Islamic American: Marco Rubio Divides Us By Being a Radical Christian

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FAIRMONT, CALIFORNIA — 28-year-old Ahmed Haziz was born in the United States, loves American rules football, and his favorite food is a “Double-Double, Animal Style” from In ‘n’ Out Burgers. He says he really loves living in Southern California, and his job in the defense industry lets him fee like he’s “giving back” to the country he loves so much.

Recently, when he heard that President Barack Obama visited an American mosque in Baltimore– a first for any president — he was “really excited” to see Islam not be treated like “a toxic poison” as other politicians have done lately. In particular, Haziz was offended when Senator Marco Rubio, (R-FL), condemned Obama’s mosque visit as “dividing” the country. Haziz says that Rubio’s got it all wrong, and it’s people like he and Ted Cruz and Donald Trump that are dividing people.

“I’m tired of being divided against each other for political reasons like Marco Rubio’s done,” Haziz told us over the phone. He said that Republicans in general are  “always pitting people against each other. Always!” Haziz said “if you look at the Republican reaction to an act of terror committed by a Muslim, they act as if every Muslim is evil, but when that bastard in Colorado Springs attacked the Planned Parenthood clinic, how many Republicans were out demanding we monitor anti-choice Facebook groups,” he asked rhetorically.

Haziz continued, “Look at today: Rubio freaked out over Obama giving a speech at a mosque. Oh, you know, basically implying that America is against Muslims. But do you ever hear Muslims, Jews, Hindus, or Buddhists in this country complaining when every president ever attends a Christian church every Sunday? Of course you don’t. Freedom of religion means exactly that — freedom of religion. To practice or not practice it.” What really “galls” him, Haziz said though, is the “idea that Christians are the real victims of discrimination” in America.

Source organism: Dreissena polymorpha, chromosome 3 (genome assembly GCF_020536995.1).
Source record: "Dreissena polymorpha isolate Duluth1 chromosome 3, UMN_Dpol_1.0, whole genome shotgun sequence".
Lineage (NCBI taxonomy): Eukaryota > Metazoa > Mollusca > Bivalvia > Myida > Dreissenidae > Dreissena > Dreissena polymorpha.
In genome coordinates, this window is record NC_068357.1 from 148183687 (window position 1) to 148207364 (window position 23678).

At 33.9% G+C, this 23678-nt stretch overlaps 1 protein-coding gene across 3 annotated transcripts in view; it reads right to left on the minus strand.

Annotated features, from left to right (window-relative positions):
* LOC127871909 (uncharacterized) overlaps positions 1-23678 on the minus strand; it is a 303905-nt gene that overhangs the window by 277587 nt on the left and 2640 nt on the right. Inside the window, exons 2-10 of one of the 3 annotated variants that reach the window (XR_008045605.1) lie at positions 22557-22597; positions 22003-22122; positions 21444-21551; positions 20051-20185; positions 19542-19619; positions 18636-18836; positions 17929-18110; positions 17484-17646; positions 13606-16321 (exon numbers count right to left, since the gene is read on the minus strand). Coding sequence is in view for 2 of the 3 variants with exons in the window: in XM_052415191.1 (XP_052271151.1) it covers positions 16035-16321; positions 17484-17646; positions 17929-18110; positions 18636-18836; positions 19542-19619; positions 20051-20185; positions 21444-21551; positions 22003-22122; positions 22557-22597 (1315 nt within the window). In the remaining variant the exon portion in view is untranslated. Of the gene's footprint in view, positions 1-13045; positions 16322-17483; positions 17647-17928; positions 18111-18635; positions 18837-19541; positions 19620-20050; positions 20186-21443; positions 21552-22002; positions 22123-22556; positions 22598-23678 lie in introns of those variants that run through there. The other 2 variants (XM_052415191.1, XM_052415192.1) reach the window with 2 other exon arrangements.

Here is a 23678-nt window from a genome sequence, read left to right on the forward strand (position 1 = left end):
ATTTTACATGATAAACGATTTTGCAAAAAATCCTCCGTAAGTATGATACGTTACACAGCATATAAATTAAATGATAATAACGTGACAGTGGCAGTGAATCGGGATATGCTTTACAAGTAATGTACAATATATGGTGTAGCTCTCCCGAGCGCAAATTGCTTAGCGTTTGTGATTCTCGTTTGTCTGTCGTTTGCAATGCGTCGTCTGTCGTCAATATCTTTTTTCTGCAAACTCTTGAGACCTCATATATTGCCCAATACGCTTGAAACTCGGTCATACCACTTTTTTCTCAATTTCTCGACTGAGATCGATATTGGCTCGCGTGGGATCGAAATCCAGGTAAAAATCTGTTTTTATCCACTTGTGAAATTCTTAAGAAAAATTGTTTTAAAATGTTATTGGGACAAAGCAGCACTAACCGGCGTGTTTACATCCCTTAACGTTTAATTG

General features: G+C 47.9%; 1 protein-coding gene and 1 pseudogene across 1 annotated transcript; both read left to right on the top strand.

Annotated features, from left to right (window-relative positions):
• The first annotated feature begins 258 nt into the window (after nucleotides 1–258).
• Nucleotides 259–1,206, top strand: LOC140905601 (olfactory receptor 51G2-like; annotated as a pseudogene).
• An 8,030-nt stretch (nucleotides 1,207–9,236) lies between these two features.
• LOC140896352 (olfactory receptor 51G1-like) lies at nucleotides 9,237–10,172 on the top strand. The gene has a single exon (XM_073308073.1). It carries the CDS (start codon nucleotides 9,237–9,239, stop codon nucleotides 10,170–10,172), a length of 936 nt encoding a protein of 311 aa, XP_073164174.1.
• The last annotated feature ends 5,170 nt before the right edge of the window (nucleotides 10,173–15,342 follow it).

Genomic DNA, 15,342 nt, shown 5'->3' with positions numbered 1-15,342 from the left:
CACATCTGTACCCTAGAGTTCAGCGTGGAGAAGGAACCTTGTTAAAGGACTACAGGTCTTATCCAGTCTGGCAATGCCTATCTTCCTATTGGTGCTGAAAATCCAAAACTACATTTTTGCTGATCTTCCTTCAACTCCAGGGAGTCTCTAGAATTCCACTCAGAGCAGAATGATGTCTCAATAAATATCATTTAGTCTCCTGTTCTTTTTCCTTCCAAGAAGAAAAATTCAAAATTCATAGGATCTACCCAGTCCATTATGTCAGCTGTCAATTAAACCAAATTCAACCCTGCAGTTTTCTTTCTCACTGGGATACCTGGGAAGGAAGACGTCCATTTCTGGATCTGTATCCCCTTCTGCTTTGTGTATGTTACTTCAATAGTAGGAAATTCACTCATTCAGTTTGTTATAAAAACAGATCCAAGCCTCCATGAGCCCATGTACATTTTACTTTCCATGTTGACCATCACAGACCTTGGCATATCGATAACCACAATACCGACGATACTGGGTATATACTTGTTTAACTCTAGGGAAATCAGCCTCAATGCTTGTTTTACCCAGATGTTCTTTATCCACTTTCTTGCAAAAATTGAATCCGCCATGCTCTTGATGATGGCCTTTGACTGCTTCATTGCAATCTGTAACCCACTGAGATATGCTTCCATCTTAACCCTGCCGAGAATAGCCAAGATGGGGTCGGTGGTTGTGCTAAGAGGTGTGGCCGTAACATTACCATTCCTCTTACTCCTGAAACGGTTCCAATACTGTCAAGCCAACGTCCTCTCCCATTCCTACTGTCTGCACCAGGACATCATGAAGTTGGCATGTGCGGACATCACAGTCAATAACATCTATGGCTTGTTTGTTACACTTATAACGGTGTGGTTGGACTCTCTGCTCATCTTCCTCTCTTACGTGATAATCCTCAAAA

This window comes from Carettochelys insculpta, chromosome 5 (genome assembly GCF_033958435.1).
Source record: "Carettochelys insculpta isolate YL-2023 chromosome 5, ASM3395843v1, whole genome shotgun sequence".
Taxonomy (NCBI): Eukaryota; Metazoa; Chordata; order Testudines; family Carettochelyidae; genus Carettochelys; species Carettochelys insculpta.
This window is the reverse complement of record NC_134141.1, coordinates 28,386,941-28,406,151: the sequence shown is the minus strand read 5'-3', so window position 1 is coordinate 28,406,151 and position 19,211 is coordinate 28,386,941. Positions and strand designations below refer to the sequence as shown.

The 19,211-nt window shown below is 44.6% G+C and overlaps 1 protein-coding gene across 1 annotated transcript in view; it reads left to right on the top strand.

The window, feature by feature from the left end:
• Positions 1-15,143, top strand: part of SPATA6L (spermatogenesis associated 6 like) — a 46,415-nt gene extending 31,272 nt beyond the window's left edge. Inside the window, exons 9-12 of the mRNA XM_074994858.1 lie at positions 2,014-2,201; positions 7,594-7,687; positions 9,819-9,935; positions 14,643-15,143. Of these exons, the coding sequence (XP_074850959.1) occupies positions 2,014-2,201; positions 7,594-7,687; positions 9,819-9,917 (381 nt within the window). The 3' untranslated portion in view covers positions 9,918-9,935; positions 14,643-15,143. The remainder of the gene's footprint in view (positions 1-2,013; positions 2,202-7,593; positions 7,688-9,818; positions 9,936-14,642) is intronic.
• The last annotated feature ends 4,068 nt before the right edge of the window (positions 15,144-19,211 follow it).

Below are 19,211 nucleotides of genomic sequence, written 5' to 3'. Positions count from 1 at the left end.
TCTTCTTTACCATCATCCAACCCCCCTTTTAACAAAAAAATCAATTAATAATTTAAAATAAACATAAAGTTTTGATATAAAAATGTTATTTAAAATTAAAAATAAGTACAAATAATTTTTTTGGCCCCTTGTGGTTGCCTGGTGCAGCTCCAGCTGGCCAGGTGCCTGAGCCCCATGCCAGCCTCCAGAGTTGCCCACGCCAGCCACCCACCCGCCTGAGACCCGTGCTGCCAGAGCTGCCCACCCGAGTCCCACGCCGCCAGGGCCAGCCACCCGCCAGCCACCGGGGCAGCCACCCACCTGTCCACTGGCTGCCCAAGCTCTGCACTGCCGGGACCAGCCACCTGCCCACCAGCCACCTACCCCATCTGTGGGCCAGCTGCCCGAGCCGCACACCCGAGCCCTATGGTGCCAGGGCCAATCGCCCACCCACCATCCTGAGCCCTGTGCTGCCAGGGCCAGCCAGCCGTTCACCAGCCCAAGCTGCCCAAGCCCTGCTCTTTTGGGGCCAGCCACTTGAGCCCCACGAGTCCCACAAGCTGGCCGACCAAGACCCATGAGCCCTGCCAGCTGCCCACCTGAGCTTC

“Of course there’s discrimination against Christians in America, of every kind,” Haziz said, “but the bigger issue is radical Christianity. And by the way, radical Christianity poses a threat to Christians themselves. They argue that. They’ll tell you that. But again, it’s this constant pitting people against each other. I can’t stand that. It’s hurting our country badly.”

Haziz told our reporter he hopes his kids will one day live in a country where they are hated because of the sports team they like, or the car they drive, and not the name of the made-up deity they worship. “I just want to live in a country one day where everyone’s imaginary friends are laughed at equally,” Haziz said, “is that so much to ask for?”



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